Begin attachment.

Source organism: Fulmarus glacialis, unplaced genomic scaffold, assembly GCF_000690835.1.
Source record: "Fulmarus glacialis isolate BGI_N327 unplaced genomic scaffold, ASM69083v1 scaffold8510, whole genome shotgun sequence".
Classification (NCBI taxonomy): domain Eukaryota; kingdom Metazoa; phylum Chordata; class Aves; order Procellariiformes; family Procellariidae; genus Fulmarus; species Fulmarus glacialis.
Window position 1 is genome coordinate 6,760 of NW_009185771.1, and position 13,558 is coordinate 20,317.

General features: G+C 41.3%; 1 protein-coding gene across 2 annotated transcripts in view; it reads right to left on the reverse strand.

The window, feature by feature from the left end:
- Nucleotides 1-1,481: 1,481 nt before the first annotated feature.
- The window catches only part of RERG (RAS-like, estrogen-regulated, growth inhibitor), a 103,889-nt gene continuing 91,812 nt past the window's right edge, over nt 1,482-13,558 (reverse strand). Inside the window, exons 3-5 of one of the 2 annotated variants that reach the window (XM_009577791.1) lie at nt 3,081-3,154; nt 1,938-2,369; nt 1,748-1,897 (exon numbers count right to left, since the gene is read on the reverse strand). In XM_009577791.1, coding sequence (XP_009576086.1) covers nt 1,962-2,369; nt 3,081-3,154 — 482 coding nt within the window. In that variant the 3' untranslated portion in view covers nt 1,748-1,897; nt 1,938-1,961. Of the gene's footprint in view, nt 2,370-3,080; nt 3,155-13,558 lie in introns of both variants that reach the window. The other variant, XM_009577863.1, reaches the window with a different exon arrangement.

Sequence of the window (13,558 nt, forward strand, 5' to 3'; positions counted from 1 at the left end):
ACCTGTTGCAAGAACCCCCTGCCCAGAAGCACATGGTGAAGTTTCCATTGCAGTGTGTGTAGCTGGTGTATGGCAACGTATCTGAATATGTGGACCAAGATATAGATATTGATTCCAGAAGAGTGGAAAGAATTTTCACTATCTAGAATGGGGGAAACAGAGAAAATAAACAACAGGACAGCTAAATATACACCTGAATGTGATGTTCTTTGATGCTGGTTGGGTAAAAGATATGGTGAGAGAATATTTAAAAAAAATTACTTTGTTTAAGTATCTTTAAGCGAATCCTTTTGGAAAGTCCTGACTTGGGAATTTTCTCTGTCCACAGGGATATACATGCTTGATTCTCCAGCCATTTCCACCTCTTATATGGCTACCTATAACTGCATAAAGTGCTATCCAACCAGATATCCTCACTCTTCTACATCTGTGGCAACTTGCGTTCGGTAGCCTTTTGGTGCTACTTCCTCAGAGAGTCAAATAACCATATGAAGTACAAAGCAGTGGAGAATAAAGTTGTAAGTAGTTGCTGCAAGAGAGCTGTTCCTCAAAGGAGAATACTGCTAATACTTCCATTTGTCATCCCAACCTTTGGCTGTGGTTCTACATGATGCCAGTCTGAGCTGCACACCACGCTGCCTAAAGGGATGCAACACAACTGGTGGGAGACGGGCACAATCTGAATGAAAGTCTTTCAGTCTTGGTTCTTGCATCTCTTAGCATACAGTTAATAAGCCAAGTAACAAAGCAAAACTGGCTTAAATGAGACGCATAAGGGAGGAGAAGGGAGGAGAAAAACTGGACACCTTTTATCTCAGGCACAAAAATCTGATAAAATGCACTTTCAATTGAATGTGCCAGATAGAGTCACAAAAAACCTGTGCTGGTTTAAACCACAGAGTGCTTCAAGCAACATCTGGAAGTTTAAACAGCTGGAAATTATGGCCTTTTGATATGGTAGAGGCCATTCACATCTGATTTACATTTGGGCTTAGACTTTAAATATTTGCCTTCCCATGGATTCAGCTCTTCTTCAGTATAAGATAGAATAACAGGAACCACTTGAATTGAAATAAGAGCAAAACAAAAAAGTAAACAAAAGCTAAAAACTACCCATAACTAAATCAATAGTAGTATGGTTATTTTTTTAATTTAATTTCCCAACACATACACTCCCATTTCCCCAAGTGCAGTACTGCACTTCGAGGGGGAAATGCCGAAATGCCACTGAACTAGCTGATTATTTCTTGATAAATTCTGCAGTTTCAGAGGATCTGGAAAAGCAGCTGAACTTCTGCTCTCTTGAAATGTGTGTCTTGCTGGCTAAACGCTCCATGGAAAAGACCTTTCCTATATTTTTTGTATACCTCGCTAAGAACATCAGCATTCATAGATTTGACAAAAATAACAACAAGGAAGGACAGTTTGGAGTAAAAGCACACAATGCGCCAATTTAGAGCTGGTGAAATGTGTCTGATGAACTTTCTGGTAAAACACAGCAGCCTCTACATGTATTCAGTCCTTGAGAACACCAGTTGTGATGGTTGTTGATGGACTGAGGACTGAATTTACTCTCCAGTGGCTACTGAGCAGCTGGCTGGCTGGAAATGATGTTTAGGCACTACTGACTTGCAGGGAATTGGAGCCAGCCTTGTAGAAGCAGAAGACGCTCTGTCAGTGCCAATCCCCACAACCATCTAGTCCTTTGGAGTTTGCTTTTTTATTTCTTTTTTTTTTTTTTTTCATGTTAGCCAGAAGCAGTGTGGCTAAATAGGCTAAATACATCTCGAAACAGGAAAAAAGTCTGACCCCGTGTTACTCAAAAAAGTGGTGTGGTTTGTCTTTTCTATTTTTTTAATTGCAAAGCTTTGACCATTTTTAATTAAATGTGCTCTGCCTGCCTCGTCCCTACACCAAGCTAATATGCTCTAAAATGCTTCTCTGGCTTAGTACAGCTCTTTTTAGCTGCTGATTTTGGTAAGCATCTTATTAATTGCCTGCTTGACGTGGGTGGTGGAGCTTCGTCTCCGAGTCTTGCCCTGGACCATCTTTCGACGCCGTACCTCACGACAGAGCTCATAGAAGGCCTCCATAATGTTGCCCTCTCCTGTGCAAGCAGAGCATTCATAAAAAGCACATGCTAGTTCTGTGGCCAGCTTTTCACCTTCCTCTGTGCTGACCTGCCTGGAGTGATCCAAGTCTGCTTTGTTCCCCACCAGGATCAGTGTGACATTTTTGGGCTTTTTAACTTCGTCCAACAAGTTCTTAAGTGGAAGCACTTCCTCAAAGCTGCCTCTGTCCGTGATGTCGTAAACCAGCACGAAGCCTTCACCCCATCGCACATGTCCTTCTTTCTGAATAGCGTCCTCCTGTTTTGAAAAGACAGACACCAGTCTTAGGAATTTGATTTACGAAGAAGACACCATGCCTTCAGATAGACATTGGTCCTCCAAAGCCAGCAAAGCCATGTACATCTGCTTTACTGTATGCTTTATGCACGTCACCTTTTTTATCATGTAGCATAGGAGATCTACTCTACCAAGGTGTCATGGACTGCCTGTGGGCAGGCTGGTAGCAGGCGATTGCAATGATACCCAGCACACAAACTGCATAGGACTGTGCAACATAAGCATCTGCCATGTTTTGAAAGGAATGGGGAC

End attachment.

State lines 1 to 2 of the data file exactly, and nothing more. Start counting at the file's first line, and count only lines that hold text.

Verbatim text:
Source organism: Fulmarus glacialis, unplaced genomic scaffold, assembly GCF_000690835.1.
Source record: "Fulmarus glacialis isolate BGI_N327 unplaced genomic scaffold, ASM69083v1 scaffold8510, whole genome shotgun sequence".